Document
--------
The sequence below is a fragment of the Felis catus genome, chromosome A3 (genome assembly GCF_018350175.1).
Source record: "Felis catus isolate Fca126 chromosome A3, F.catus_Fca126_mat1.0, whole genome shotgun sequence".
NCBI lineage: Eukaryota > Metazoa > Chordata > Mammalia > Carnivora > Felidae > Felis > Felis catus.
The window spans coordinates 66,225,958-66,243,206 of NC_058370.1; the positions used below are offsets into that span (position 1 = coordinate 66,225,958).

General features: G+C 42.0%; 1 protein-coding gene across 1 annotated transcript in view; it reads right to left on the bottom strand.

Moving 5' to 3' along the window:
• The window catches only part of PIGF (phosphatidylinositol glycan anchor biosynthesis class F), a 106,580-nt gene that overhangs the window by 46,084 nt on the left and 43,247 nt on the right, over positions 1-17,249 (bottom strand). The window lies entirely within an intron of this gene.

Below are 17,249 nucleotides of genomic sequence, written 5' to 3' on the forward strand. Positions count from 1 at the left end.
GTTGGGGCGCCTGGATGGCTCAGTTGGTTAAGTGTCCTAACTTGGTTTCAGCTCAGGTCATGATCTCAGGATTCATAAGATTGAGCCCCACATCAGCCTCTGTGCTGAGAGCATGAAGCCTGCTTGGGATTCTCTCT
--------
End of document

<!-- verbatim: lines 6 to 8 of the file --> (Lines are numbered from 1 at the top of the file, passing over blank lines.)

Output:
Moving 5' to 3' along the window:
• The window catches only part of PIGF (phosphatidylinositol glycan anchor biosynthesis class F), a 106,580-nt gene that overhangs the window by 46,084 nt on the left and 43,247 nt on the right, over positions 1-17,249 (bottom strand). The window lies entirely within an intron of this gene.

Below are 17,249 nucleotides of genomic sequence, written 5' to 3' on the forward strand. Positions count from 1 at the left end.